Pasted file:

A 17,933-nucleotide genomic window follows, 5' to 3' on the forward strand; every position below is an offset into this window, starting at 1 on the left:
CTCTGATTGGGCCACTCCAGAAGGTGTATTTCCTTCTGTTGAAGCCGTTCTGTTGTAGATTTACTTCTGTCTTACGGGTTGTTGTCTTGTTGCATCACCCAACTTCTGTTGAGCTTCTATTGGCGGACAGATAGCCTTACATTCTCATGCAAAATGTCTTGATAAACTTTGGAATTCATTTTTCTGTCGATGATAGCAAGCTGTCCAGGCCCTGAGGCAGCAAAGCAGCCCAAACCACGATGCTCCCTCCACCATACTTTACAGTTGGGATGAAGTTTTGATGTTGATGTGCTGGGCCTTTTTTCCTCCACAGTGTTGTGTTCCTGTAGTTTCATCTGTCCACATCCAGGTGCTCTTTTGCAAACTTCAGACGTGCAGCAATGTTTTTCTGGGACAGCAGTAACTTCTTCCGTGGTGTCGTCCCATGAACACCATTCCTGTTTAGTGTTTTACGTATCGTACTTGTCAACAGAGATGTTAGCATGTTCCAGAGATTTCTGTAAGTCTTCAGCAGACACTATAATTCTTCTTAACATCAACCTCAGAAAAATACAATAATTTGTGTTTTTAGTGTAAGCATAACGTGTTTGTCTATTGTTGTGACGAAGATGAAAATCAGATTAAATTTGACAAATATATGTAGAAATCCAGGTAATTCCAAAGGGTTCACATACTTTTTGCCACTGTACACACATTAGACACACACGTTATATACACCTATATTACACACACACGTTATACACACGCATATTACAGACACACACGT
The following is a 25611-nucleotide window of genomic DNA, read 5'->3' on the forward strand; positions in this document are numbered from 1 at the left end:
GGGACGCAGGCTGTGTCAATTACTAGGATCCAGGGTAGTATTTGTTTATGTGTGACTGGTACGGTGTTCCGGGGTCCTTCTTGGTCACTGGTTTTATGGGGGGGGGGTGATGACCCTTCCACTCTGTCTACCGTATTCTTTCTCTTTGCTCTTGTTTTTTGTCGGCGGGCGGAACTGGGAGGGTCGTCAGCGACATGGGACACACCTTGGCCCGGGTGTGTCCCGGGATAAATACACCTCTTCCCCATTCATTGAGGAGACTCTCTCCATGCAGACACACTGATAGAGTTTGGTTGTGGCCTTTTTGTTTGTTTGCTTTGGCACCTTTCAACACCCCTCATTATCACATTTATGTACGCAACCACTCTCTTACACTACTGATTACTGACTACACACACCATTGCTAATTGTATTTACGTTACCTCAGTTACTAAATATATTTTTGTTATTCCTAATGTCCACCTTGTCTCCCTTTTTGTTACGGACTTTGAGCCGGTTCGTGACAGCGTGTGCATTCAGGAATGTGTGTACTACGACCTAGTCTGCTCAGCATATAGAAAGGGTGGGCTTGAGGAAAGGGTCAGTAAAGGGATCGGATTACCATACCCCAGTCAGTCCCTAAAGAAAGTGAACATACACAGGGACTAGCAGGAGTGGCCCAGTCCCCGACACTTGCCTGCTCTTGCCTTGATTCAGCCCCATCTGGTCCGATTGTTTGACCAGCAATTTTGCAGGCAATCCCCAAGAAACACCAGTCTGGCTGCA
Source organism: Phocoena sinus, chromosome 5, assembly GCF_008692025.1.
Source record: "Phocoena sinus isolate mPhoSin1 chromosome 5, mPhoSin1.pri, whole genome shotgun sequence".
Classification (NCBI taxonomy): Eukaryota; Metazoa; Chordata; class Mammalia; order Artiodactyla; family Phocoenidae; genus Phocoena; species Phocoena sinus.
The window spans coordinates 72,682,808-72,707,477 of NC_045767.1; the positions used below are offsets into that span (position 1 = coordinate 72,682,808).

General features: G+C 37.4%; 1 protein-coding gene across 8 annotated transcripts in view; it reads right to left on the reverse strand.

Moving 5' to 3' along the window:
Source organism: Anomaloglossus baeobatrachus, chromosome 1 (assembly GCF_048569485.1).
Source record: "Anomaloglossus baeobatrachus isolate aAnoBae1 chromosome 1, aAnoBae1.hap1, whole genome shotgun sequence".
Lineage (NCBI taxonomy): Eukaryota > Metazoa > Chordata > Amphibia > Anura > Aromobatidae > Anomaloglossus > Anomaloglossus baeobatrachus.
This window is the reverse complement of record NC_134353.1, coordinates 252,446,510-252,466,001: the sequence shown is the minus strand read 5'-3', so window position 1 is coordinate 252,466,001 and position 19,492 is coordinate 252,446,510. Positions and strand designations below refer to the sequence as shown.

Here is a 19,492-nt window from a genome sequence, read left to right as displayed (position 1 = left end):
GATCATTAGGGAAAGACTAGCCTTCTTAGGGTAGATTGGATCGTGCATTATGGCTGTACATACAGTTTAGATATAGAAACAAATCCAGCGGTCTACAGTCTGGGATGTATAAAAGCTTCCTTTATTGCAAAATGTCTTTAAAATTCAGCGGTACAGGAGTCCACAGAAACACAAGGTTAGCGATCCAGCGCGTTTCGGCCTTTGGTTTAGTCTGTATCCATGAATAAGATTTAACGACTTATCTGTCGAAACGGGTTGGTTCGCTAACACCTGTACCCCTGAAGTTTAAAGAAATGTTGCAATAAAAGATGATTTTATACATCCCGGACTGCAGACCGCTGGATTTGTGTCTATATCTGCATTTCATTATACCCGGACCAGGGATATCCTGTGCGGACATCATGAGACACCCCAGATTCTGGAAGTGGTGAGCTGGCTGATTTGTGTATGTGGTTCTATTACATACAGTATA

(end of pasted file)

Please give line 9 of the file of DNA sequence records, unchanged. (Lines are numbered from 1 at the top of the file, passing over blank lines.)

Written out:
General features: G+C 37.4%; 1 protein-coding gene across 8 annotated transcripts in view; it reads right to left on the reverse strand.